Cooling: When it comes to the cooling method, producers have many options to consider. Each area of the dairy facility must be examined when looking at cow cooling. To increase the ventilation or air exchange rate, producers should clean existing fans and install more fans and inlets. Distribution of inlet location and adjustment should also be considered, as this can help with the ventilation effectiveness. Air flow can be increased by opening up the sides of the barn.
Air flow isn’t the only way to achieve coolness for your cows. Sprinkling systems can be used along feedbunks and in holding areas to wet the cows regularly. Droplet size should be examined. It should not be a fine mist, but rather enough to wet the hair and skin. The key to sprinkler systems is to keep it on a schedule. Excessive sprinkling does not help with heat stress and can create wet bedding, which can lead to mastitis.
Feed management: The final option producers can turn to during heat stress situations is feed management. Some nutritional tips during times of heat stress are:
- Feed total mixed rations.
- Increase the number of feedings.
- Feed during cooler times of the day.
- Keep feed fresh.
- Use high-quality forage.
- Provide adequate fiber.
- Make mineral changes such as sodium and potassium.
- Avoid secondary fermentation in feedbunk.
Fermentation by nature produces heat. Inefficient fermentation can cause increased temperatures, but it also uses excess energy to displace excess heat. Diets high in fermentable carbohydrates are best described as “hot rations” because of the excess heat generated during fermentation.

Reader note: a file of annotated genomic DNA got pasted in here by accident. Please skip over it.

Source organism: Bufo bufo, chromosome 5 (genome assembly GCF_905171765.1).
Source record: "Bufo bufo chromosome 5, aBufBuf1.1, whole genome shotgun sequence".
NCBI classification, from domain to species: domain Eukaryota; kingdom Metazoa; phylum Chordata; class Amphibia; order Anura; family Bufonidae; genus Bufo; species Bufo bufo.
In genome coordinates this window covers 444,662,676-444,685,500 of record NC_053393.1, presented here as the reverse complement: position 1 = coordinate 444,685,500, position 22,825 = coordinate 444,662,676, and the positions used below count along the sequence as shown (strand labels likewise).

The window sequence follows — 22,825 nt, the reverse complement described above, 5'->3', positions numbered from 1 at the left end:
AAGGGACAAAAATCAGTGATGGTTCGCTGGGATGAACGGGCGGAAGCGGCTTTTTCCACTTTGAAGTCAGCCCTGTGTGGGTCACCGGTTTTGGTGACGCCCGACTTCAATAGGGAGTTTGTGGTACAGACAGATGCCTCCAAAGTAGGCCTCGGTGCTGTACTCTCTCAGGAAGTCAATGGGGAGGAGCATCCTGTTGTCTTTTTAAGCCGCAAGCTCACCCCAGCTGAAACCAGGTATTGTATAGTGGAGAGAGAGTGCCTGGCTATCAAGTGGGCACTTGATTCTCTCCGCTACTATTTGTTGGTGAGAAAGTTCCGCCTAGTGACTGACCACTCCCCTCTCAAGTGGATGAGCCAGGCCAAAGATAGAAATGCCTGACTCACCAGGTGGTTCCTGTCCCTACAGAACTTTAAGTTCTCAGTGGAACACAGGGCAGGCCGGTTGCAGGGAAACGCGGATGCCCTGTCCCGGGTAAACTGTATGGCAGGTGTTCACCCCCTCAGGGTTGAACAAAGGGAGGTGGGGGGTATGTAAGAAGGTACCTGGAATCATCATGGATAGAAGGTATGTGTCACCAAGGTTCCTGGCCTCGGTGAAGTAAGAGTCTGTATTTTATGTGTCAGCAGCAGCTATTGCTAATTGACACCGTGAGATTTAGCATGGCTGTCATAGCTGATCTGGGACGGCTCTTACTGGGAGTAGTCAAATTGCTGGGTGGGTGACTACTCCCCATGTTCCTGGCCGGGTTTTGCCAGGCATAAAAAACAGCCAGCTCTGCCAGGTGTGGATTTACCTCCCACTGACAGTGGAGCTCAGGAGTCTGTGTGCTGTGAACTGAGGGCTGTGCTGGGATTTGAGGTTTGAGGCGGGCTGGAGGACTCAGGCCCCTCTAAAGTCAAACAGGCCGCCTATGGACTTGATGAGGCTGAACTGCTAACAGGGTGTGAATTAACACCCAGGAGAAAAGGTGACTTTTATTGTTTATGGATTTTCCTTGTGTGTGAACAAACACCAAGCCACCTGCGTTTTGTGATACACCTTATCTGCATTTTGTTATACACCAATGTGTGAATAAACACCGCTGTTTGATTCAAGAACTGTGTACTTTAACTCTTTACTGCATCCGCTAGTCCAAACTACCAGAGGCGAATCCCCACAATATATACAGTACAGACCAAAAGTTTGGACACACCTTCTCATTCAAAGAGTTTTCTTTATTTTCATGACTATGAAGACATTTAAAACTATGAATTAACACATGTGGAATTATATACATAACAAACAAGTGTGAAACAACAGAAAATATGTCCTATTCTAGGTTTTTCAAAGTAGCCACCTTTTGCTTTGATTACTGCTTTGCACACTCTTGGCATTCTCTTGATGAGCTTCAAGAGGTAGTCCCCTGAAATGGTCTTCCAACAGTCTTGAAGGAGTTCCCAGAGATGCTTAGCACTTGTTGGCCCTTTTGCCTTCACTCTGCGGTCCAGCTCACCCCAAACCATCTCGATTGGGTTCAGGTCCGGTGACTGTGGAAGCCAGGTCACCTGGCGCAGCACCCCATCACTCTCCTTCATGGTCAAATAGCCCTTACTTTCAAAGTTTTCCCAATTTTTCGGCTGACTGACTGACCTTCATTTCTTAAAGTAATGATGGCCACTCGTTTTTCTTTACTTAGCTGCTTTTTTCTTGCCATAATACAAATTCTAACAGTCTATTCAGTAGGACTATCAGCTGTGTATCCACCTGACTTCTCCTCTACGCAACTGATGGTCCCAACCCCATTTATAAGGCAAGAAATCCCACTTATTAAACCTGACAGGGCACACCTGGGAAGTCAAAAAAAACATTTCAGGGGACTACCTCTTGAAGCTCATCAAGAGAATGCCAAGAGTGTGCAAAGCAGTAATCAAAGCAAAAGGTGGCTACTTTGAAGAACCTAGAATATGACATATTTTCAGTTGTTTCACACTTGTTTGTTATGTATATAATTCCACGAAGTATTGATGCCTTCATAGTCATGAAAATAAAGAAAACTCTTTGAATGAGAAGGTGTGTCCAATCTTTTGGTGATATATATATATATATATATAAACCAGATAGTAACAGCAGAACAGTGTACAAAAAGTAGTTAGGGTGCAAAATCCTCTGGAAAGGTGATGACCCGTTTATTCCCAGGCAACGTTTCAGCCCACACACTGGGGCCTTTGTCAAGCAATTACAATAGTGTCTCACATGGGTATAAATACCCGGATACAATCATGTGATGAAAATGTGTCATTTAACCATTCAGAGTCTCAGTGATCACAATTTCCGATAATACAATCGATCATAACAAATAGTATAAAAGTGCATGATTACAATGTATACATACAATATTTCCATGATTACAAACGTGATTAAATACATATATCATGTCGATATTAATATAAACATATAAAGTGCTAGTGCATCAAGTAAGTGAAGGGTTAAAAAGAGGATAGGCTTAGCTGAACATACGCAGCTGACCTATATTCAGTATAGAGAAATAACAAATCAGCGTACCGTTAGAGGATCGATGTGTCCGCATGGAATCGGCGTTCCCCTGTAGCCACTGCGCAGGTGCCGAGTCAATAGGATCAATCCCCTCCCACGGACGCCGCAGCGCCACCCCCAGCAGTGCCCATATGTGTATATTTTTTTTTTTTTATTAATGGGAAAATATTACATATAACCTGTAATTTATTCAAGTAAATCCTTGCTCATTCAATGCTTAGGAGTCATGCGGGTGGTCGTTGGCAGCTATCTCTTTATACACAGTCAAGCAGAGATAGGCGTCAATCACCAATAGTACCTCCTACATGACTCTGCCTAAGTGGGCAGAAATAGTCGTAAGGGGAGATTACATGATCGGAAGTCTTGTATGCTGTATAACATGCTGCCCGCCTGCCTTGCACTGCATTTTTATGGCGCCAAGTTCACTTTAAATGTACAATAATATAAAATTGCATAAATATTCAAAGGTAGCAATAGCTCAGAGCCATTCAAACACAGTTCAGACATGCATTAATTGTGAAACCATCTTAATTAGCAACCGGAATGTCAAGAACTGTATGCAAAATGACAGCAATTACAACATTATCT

A natural solution for heat stress is the use of live yeast cultures. Yeast cultures have been shown to stimulate dry matter intake, helping maintain performance and rumen health during heat stress. Research on the use of yeast cultures has shown to lower rectal temperatures of dairy cows during heat-stressed situations.
The yeast cell does not need to live long or multiply in the rumen. Due to its anaerobic conditions, the rumen is too hostile of an environment for yeast cells to maintain life for an extended period of time. This means they will not multiply and will eventually die, but this hostile environment to the yeast cell is what makes it do what it does to benefit the rumen. Once yeast culture is removed from the diet, the number of yeast cells found in rumen fluid will quickly diminish. That is why yeast culture is effective in promoting feed efficiency. The yeast cell will utilize all of the oxygen and excess lactate found in the rumen that is either toxic to rumen microflora, or causes acidic conditions that suppress the fermentation efficiency of fiber. Think of the yeast cell as a martyr of such; its true benefit to the dairy cow is in its death.
2010 will be an especially trying time for producers that are feeding the 2009 corn crop. After a cool, wet season, the harvest came in with elevated levels of mycotoxins, particularly fusarium toxins. These mycotoxins will cause additional stress on the animal, thereby taxing an already overworked immune system. Producers must pay attention to the quality of the feed in order to ensure that mycotoxins don’t pile on to an already stressful situation, making the care and attention to keeping cows comfortable even more critical. PD